Imagining the Internet (3): social relations

And here comes the next big dilemma…

Q.3 – Will social relations get better?

A. In 2020, when I look at the big picture and consider my personal friendships, marriage and other relationships, I see that the internet has mostly been a negative force on my social world. And this will only grow more true in the future.

B. In 2020, when I look at the big picture and consider my personal friendships, marriage and other relationships, I see that the internet has mostly been a positive force on my social world. And this will only grow more true in the future.

[my answer: B]

Please explain your choice and share your view of the internet’s influence on the future of human relationships in 2020 – what is likely to stay the same and what will be different in human and community relations?

[elaboration]

“The Internet creates a huge range of often novel choices, from which end-users construct their own adaptive behaviors. The important determining factors in personal friendships, marriages and other relationships remain with the individual. Which isn’t to say the Internet makes no difference. It does. The Internet facilitates anti-social behaviors like identity theft, and positive behaviors like keeping in close touch with relatives in faraway places, to such a degree that they become almost unimaginable in the pre-Internet age. My sense is that, once you eliminate outliers and freakish behaviors, the Internet will continue to bestow tremendous opportunities for social growth on most people, in most circumstances.”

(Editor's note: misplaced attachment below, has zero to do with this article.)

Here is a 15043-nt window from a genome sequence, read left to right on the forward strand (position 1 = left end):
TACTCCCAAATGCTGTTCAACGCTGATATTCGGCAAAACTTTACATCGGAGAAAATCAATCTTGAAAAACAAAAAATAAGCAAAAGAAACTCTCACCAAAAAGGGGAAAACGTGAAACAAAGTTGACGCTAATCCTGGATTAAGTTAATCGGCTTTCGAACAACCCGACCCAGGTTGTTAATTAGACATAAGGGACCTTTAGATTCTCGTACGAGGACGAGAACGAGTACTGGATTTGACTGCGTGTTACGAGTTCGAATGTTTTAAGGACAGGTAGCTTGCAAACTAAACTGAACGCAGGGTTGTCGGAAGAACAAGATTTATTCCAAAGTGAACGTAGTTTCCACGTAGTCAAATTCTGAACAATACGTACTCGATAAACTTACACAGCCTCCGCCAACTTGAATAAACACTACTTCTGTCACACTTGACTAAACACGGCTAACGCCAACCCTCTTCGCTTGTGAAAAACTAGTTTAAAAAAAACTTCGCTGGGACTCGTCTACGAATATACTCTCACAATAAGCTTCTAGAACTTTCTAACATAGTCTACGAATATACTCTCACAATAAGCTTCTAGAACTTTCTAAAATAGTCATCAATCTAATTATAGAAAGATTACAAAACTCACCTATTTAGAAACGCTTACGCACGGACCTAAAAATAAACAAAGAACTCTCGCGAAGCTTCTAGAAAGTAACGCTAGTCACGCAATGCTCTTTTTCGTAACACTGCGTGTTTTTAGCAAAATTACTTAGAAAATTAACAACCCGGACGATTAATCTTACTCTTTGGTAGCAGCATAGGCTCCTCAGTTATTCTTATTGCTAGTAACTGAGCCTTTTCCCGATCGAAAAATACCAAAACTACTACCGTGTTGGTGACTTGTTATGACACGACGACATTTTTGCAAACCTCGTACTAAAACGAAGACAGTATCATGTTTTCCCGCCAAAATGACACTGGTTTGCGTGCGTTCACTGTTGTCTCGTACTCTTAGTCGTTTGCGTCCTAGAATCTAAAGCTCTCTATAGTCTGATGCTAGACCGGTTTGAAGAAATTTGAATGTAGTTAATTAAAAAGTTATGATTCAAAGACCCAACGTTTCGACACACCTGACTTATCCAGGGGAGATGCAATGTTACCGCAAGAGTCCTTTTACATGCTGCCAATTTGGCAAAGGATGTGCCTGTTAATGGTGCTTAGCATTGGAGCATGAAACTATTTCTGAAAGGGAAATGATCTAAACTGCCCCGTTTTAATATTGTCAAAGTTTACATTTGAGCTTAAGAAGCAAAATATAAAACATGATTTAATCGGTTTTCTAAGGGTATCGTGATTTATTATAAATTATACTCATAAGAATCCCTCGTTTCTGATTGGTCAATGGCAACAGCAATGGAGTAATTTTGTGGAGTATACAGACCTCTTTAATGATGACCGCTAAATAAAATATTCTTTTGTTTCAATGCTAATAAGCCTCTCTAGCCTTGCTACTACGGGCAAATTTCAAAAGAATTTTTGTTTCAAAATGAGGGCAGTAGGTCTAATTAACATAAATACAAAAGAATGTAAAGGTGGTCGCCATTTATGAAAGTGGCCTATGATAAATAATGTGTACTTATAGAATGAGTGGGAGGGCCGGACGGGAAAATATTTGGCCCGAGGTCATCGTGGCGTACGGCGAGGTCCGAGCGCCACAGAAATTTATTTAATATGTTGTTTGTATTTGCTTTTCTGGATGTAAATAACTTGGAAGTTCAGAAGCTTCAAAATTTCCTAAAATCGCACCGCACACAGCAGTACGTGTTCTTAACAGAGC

[update]